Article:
11 year old boy wearing nail varnish

(7 Posts)
KQuest Sun 19-Jan-20 16:03:57

I popped out this afternoon leaving my very sensible 11 year old son at home. He called me not long after, very upset because he'd got nail varnish on him and couldn't get it off. I came straight home and he was rather upset. He said he'd put it on as a joke, but he'd have had to rummage for it because I don't wear it. Anyway, I took it off and told him he wasn't in trouble but that I'd like him to ask to use my things first. I also told him that it's ok if he wants to experiment or it's curious and I'll love him no matter what.
Since then, I've been tidying away and putting some ironing away and have noticed that one of my dresses that lives in the back of the wardrobe is at the front and hanging messy on the hanger. I asked him why my dress was in a different place and he said he doesn't know, he didn't touch it. He must have done.
What do I do now?

OP’s posts: |
SluggishSnail Sun 19-Jan-20 16:08:43

Don't do anything. It's not a problem.

My 13 year old son puts on nail varnish every Friday when he gets back from school, then takes it off again on Sunday night (not allowed nail varnish at school).

He also wore his sister's trousers on new year's day.

SluggishSnail Sun 19-Jan-20 16:09:42

Fair enough that he should ask before taking your things though.
(My DS has his own nail varnish, bought with his birthday money)

KQuest Sun 19-Jan-20 16:11:45

Thank you.
I know it's not a problem (other than him going through my things without permission), I just don't want to get this wrong you know?

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BlueChampagne Mon 20-Jan-20 11:39:35

Just say 'if you want to try on someone else's things, it's polite to ask first. If I'm asked nicely, I usually say yes' in a general sort of way. Sounds very like my DS1 ...

Jannt86 Mon 20-Jan-20 12:43:57

It's funny but I think a lot of the issues surrounding sexuality and gender we have created ourselves. Example; I csn remember loving famous five books when I was a kid. Very old fashioned now but there's a 12YO girl in it who insisted on being addressed as a boy. I know I was a kid when i read but I never once even considered does this say anything about her sexuality or gender but just that it was what Enid Blyton intended to be... a child playing and exploring her world in a way she enjoyed and saw fit. In some children it WILL develop into something they identify with as an adult but when they're so young there's no need to fret or put a label on it IMHO. I think all you need to do as a parent is let him know that you couldn't really care less and support whatever he wants to do with his spare time as long as it's safe and legal and make sure that you're there as a safe space for him to express any feelings he has (which I'm sure you are doing) .... and maybe buy him some nail varnish so he doesn't have to pinch your's because that's just rude grin He'll be fine. The fact that you're being so sensitive already to his needs means he'll surely be confident in himself whatever he wants to do. Just remember he's still a kid and let him be that xx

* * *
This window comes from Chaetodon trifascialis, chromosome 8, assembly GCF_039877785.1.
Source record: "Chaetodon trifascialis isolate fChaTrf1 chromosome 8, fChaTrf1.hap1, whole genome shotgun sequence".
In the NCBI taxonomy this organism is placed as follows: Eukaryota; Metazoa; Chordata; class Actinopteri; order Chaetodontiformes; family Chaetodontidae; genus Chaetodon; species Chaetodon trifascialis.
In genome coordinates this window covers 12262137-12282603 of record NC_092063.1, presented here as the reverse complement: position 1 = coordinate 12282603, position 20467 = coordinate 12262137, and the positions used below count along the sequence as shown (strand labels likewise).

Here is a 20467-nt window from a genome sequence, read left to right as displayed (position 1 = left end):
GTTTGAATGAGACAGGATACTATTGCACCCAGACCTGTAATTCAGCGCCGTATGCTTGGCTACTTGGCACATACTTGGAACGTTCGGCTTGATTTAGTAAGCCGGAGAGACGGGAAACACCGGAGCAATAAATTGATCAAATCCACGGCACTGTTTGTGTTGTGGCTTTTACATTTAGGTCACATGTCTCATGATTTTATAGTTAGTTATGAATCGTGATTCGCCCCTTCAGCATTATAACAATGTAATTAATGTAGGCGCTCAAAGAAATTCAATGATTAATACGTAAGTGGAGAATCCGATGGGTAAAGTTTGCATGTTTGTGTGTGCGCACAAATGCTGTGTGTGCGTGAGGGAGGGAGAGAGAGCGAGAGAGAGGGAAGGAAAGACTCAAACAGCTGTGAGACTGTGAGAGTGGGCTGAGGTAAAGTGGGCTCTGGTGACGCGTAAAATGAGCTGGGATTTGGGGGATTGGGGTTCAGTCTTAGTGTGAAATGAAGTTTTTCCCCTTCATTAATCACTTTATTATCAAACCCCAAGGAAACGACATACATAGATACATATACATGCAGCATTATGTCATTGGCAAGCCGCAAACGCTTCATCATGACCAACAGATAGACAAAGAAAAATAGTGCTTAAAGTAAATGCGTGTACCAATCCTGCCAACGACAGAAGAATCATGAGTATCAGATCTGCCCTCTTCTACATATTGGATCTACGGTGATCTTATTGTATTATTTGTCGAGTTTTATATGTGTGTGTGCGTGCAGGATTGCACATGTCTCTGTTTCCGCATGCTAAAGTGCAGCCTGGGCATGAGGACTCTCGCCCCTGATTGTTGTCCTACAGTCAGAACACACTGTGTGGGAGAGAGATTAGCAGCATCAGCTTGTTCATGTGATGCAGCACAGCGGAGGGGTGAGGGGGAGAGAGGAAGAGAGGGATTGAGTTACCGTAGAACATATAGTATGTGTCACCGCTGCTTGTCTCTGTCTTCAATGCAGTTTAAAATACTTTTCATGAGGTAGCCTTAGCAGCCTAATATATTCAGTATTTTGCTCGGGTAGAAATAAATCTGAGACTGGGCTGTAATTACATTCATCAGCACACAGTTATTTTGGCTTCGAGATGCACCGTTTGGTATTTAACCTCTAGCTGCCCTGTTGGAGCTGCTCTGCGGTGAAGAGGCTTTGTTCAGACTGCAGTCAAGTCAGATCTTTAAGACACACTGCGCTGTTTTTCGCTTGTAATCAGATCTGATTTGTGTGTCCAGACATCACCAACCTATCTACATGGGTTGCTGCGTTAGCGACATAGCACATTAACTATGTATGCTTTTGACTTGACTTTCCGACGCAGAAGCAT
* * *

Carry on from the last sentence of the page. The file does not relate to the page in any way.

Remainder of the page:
KQuest Tue 21-Jan-20 11:59:42

Thank you. I do have a tendency to over worry. I've told him that I'll love him no matter what and I just want him to be safe and happy.

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